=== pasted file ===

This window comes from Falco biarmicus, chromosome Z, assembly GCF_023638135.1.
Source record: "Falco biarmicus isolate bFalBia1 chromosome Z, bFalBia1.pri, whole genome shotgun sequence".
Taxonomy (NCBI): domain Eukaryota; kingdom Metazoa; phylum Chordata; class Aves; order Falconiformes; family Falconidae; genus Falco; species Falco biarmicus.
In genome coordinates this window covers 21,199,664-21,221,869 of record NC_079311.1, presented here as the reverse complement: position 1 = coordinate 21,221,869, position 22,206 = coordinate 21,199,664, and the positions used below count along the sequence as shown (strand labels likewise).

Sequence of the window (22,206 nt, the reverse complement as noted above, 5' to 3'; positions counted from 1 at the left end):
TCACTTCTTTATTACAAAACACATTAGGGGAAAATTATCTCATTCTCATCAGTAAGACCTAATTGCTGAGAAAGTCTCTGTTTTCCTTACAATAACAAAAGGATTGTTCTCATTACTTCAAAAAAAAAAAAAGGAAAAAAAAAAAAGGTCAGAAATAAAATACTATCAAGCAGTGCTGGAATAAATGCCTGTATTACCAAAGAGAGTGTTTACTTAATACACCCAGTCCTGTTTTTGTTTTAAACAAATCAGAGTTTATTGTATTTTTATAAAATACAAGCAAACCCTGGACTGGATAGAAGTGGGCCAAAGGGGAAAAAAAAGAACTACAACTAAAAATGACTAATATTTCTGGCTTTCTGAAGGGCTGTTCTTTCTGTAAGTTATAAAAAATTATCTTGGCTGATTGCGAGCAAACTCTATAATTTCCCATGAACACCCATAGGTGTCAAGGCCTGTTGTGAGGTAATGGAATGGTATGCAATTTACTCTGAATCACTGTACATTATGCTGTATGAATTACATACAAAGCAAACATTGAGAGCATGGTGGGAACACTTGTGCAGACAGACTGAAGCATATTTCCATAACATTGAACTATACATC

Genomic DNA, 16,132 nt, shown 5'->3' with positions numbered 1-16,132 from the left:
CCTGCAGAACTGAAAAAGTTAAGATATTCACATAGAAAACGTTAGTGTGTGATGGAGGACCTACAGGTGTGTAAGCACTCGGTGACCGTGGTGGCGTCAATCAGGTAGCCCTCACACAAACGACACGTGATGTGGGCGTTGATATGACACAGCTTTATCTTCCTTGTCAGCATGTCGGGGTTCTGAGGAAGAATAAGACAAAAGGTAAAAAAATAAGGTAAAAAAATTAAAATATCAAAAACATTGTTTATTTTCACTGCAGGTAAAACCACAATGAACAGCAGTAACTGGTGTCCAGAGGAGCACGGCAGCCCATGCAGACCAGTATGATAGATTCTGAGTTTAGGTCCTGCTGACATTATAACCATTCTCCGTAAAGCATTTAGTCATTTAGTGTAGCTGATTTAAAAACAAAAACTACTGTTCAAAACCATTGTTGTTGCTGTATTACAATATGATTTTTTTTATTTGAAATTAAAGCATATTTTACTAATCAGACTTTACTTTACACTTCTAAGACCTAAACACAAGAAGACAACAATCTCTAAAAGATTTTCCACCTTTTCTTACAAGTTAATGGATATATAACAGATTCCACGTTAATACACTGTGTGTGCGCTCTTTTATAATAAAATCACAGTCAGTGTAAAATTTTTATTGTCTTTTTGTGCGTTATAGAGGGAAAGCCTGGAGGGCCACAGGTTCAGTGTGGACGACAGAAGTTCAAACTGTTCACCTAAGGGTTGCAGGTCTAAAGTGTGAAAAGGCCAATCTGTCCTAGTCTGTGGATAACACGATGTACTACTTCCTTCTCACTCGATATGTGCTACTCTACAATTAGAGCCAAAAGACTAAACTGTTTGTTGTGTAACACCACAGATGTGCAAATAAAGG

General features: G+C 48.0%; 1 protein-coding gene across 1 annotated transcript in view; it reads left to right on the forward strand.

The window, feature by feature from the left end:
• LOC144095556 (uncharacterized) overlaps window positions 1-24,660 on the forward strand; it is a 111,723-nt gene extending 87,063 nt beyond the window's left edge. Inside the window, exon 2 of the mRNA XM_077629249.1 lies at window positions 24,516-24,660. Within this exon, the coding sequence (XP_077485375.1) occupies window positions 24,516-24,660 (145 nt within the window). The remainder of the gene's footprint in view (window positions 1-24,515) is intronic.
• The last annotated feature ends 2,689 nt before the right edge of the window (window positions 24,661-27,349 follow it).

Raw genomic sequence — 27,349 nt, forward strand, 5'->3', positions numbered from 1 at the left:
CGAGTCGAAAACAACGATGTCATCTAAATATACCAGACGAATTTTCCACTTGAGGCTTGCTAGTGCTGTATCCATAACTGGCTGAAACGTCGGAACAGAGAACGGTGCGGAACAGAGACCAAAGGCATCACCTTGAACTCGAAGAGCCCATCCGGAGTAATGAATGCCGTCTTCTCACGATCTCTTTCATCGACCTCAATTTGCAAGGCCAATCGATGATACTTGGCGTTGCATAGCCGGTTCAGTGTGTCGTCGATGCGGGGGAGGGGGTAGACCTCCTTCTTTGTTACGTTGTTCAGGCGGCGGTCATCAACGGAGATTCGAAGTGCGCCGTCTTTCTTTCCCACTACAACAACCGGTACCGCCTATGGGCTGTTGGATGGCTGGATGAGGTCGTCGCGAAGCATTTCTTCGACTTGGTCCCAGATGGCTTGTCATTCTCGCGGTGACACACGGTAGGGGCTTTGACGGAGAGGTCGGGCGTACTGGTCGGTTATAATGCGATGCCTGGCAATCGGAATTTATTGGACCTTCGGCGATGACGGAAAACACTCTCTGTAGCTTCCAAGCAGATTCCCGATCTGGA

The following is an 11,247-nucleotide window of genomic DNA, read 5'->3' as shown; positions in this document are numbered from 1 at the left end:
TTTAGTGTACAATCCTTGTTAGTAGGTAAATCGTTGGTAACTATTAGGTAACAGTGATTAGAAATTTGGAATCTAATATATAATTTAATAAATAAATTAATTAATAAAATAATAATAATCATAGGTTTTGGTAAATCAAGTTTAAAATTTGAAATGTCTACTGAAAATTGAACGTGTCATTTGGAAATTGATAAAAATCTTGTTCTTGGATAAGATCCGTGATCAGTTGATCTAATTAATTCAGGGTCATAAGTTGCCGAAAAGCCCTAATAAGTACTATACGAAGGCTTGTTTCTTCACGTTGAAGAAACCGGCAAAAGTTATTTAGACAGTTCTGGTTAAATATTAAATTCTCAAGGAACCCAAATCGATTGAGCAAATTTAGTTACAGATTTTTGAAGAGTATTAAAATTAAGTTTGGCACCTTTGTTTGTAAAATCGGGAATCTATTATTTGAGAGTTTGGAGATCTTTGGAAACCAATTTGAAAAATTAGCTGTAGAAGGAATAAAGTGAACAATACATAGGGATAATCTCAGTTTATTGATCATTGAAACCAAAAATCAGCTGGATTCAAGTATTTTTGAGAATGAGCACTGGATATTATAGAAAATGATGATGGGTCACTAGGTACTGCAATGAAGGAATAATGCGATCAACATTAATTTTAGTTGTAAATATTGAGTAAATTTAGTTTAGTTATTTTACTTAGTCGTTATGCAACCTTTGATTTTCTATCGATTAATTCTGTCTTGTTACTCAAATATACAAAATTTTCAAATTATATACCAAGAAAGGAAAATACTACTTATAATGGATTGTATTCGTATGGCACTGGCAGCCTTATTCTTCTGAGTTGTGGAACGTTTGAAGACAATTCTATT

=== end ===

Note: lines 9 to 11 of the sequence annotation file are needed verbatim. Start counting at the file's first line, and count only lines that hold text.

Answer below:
General features: G+C 48.0%; 1 protein-coding gene across 1 annotated transcript in view; it reads left to right on the forward strand.

The window, feature by feature from the left end:
• LOC144095556 (uncharacterized) overlaps window positions 1-24,660 on the forward strand; it is a 111,723-nt gene extending 87,063 nt beyond the window's left edge. Inside the window, exon 2 of the mRNA XM_077629249.1 lies at window positions 24,516-24,660. Within this exon, the coding sequence (XP_077485375.1) occupies window positions 24,516-24,660 (145 nt within the window). The remainder of the gene's footprint in view (window positions 1-24,515) is intronic.